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Emergency and Continuous Exposure Guidance Levels for Selected Submarine Contaminants possible exposure to solvents and other materials, reliance on mortality instead of cancer incidence data, and the inability to control completely for tobacco smoking), Ritz et al. (1999) reached the following conclusion: “occupational exposure to hydrazine or other chemicals associated with rocket-engine testing jobs increased the risk of dying from lung cancer and possibly other cancers.” Effects in Animals Acute Toxicity The 1-h LC50 (concentration lethal to 50% of subjects) for hydrazine in hamsters (whole-body exposure) was 2,585 ppm (Back et al. 1978). Hydrazine exposures induced alopecia and lung, liver, and kidney damage in the exposed animals. The 4-h LC50 for hydrazine in rats (570 ppm) was somewhat greater than that in mice (252 ppm) (Jacobson et al. 1955). After a single 1-h exposure at an average concentration of 80 ppm, male Wistar rats salivated, some developed convulsions, and one of six rats died (Comstock et al. 1954). However, the subcommittee questions the accuracy of the reported hydrazine concentration because Latendresse et al. (1995) found a maximum 1-h nonlethal concentration in five male and five female Fischer 344 rats at 750 ppm. When 10 adult male hamsters and five adult male and five adult female Fischer 344 rats inhaled hydrazine at 750 ppm for 1 h, the transitional, respiratory, and olfactory epithelium in the anterior nasal passages showed bilateral necrosis and exfoliation (Latendresse et al. 1995). Apoptosis in the posterior olfactory epithelium was also noted in some rats. CMA (1993) exposed Sprague-Dawley rats to an aqueous aerosolized 64% solution of hydrazine for 1-h. The 1-h LC50 values estimated for hydrazine alone were 4,420 ppm for males and 2,590 ppm for females. Topical hydrazine can produce chemical burns, and it is absorbed through the skin in amounts sufficient to precipitate systemic intoxication and death (Smith and Clark 1972). The rat single-dose oral LD50 (60 milligram per kilogram [mg/kg]) (Witkin 1956) is similar to a lethal dose observed in dogs following dermal exposure (96 mg/kg) (Smith and Clark 1972) and the dermal LD50 values reported in rabbits and guinea pigs (93-190 mg/kg) (Rothberg and Cope 1956). Thienes et al. (1948) investigated the ocular toxicity of hydrazine and reported that one drop instilled in rat or rabbit eyes caused permanent damage. Six drops of an aqueous 25% solu-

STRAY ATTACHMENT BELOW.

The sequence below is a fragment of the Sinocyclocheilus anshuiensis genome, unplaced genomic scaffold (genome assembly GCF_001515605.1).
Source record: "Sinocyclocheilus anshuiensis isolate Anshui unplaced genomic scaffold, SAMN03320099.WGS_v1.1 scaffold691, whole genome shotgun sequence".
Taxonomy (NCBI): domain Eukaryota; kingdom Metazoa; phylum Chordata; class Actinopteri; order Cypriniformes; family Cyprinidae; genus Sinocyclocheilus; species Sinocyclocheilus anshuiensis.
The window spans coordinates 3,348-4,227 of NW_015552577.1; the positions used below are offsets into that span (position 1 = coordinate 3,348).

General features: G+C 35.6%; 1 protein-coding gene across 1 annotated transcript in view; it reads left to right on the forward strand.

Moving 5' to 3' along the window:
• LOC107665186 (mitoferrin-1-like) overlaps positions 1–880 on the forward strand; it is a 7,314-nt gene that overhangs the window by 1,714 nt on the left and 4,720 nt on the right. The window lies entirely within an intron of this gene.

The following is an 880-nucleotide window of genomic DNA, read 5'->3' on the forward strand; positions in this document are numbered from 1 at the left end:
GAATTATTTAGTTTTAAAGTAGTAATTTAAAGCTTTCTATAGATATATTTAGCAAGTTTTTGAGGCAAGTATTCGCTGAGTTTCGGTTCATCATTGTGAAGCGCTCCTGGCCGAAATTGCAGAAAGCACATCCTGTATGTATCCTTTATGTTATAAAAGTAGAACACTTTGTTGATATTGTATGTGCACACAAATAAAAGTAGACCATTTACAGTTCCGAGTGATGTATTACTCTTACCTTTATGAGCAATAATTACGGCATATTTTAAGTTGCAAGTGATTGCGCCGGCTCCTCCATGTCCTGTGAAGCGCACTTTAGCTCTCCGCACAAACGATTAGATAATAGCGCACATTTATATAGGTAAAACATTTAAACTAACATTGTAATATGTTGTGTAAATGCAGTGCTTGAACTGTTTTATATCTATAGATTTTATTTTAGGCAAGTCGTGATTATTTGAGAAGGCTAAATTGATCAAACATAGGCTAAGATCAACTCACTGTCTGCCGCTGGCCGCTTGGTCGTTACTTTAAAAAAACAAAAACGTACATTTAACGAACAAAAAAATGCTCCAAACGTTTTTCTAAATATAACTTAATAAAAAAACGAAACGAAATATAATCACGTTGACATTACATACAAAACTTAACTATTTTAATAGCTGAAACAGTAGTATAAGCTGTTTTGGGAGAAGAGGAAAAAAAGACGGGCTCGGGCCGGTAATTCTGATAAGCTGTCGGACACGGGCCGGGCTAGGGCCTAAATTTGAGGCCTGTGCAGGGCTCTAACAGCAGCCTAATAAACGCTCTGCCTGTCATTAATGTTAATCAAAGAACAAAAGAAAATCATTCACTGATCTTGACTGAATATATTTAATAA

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Emergency and Continuous Exposure Guidance Levels for Selected Submarine Contaminants tion applied at a rate of 1 drop per 10 minutes (min) also caused permanent damage, but a 1% solution produced no visible reaction. Repeated Exposures and Subchronic Toxicity Weatherby and Yard (1955) exposed eight male guinea pigs to hydrazine at 2-5 ppm for 6 h per day, 5 days per week for 9 days. During that time, no signs of hydrazine intoxication were observed. From day 10 until day 69, hydrazine concentrations were increased to 3-6 ppm. Six of the eight guinea pigs survived and appeared in good health at study termination. Necropsy revealed pulmonary lymphoid hyperplasia, diffuse atelectasis, and evidence of an inflammatory infiltrate. Weatherby and Yard (1955) exposed two male mongrel dogs to hydrazine at 2-5 ppm for 6 h per day, 5 days per week for up to 7 days. Both dogs became lethargic and lost coordination by day 5. At day 7, one died, and the other was killed in extremis. When one male and one female dog were exposed at 3-6 ppm for 6 h, the male showed signs of hydrazine poisoning within 24 h. After 19 days of hydrazine exposure, the study was terminated and tissues were collected. The dogs’ livers showed marked fatty infiltration into the central zone with areas of hepatocellular necrobiotic hyalinization and distention of the biliary canaliculi. The proximal renal cortex was congested, and capillary endothelium showed moderate hyperplasia. Haun and Kinkead (1973) conducted inhalation studies with 97% anhydrous hydrazine using 50 male Sprague-Dawley rats, 40 female ICR mice, eight male beagles, and four female rhesus monkeys per exposure group. The protocol used two designs: (1) continuous exposures at 0.2 or 1 ppm for 24 h per day, 7 days per week (33.6 or 168 ppm-h per week) for 6 months and (2) intermittent exposures at 1 or 5 ppm for 6 h per day, 5 days per week (30 or 150 ppm-h per week) for 6 months. Minimal eye irritation was noted in monkeys continuously exposed at 1 ppm and intermittently exposed at 5 ppm during the first few weeks of the study and periodically thereafter. None of the primates died under either protocol. One of the dogs continuously exposed at 1 ppm developed tonic convulsions—one episode after 3 months of exposure and two episodes on the same day after 5 months of exposure. Two dogs died after 16 weeks of continuous exposure at 1 ppm. Within 8 weeks, 2-7% of the mice exposed intermittently at 1 ppm or continuously at 0.2 ppm died, and 35-40% exposed intermittently at 5 ppm or continuously at 1 ppm died. No clinical signs or hydrazine-related mortality was reported for the rats. Body weights